Friday, March 20, 2015

Can you Compare Apple-to-Apple between Different Agile Projects?

Continuous improvement (CI) is in the DNA of Agile.

Agile has been broadly adopted to manage projects across verticals, from a management perspective, is there any single Agile parameter used for performance comparison between different Agile projects? Can you compare apple to apple between different agile project? Who would be more interested in such comparison, senior executives, or team leaders? What do you intend to do with the team that under-performs? And, does such comparison help the team improve itself or compete with others?

By definition, each project (team) is unique: If you look deeper into this there are too many variables which make projects different-team size, technology, the extent of external dependencies, the experience of the team is working with the domain and technology, the experience of team members working with each other, etc. So you want to find the team's weaknesses, understand its causes, and address those causes to improve your delivery capacity. The finding of key performance indicators (KPI) to compare one team to another is not the best way to proceed. You will be able to find the weakest team (according to the chosen KPI), but it does not make sense to use the KPIs to compare one team to another, because there is just so much variation of conditions between teams. Instead, think about using performance metrics as a way for teams to reflect on themselves. Use metrics that cannot be gamed. Story Points are very easy to game. Measuring elapsed times (flow times) is very hard to game.

Comparison is possible, and not necessarily meaningful; only if you are able to normalize across ALL the variables which can lead to differences between projects. How do you normalize for the chemistry between team members? There are broad metrics that you can track and compare across projects, like how often are team deploying into a production-like environment, feedback loops, cost of change, etc. One should refrain from comparing project metrics like velocity or story points, etc. as these are specific to each project and governed by the dynamics of individual project situations. There are methods to assess Agile Maturity, parameters like how we are collaborating, communicating. But these are not for any comparison, it is for improving as a team.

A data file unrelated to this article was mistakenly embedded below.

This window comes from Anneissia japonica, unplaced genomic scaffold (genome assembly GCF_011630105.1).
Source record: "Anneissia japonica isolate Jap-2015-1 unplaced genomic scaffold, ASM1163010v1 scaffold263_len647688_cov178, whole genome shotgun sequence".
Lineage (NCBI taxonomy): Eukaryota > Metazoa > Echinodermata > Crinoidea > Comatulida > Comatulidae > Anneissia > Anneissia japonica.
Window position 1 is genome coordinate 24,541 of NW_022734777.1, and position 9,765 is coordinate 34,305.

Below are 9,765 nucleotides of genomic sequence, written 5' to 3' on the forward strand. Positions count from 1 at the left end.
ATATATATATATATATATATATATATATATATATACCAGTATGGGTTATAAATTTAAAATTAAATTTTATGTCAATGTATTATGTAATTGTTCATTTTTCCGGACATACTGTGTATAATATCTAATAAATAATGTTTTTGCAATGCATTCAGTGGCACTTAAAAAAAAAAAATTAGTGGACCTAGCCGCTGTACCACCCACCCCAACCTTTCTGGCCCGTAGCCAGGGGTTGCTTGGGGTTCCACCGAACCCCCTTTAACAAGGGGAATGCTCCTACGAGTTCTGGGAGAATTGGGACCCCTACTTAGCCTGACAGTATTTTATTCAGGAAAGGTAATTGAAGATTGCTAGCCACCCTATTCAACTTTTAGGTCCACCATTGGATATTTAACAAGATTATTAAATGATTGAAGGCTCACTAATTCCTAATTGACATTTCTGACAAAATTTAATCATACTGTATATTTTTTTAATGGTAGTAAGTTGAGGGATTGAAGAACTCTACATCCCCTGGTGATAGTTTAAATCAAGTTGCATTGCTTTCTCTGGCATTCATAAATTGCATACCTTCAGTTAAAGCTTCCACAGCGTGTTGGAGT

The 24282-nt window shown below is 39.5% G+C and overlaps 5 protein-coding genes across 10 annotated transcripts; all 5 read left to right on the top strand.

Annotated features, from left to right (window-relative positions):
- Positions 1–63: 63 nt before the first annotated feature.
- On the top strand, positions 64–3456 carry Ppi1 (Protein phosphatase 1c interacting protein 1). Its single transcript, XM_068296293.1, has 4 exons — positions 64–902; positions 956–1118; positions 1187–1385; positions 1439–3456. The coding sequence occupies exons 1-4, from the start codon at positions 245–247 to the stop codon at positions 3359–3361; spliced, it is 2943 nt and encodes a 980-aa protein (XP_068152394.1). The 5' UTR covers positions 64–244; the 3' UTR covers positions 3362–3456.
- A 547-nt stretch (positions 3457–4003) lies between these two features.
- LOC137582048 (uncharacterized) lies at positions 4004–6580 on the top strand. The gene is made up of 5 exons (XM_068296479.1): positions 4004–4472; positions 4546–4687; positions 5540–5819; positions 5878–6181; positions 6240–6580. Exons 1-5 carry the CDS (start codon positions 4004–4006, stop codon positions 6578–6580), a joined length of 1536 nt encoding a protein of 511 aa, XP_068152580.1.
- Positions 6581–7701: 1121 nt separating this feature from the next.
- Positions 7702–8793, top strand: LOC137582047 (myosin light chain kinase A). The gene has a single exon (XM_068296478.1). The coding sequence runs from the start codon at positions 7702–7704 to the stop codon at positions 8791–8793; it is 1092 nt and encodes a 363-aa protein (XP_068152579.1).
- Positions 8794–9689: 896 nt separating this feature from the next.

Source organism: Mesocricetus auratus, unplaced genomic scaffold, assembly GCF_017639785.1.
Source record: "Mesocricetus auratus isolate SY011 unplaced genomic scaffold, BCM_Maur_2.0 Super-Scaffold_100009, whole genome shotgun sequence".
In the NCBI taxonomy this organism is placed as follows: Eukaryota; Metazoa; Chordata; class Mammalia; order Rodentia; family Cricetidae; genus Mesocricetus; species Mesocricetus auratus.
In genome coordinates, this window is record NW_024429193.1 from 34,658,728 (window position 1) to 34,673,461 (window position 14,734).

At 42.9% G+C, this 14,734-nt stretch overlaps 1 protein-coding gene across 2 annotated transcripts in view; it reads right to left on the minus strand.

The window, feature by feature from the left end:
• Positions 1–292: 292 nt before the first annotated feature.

Continuous improvement (CI) is in the DNA of Agile: It’s not an attempt to find weakness but to provide support. It advocates CI as a key for success in Agile. Any process or people needs improvement over time, you simply can’ have a stable process for a longer duration. You need to nurture a mindset of continuous improvement. As long as that kind of metric becomes better and better over time, you know you are going in the right direction. Note that at a certain point that metric will stabilize; and that is indicative of maximum sustainable capacity. When you get to that point, strive to keep the teams at the same performance level. Monitor the metric to see if there are regressions or new problems. Always good to know the process, so that you can know the reason for underperformance by other projects, plus you can have quantitatively defined goals and objectives for each project. Try these metrics:
* Flow times
* Flow time distribution
* Flow efficiency
* Work in process
* Throughput

"The Value" is the right parameter for comparison: The query is how to assess value delivered to the customer. Thinking loudly what are the comparison parameters followed in waterfall methods. For example, you have more than hundreds of projects on Agile, you need to have a comparison basis which accommodates team size difference, different sprint size, etc. If there is a single parameter that is valid for all projects, ideally comparison between projects is not recommended, but in real terms, many businesses do a comparison between projects. Senior managers were sometimes extremely impressed with huge amounts of measures being collected, analyzed, and processed. More seemed to be better. Especially in an Agile environment, the development staff will take the opposite approach: keep it simple. Two or three measures, probably dealing with velocity and defect rates, should keep an Agile team busy and informed. Senior Managers and external stakeholders will probably be thrilled with excessive metrics that will eventually be tossed since, in their perception, movement is progress. From the perspective of your team, however, such metrics will be viewed as roadblocks to progress.

Use these metrics as a baseline for each individual team to improve against itself, rather than compete with each other. Here are the few basic metrics used for capturing progress:
1). Defects per sprint. All defects will add to the total effort of the sprint. If there is no effort bandwidth available in the current sprint then postpone to next sprint, as user stories are accepted only after defects were fixed. So all defects are tracked not through its number but effort require to fix it which also take care of the complexity of defects;
2). Story points: it takes care of any complexity in User Story. When story points were allocated, it’s based on its complexity. The more complex User Story is, the more Story points are allocated to User Story
3). Refactoring: There are some projects that need refactoring effort.

Measurement is always important, however, there’s no one size fits all. It has to fit for the audience, and the purpose of such comparison is to make team continually improve itself, not to compete with each other, and assess the business value delivered to the customers.


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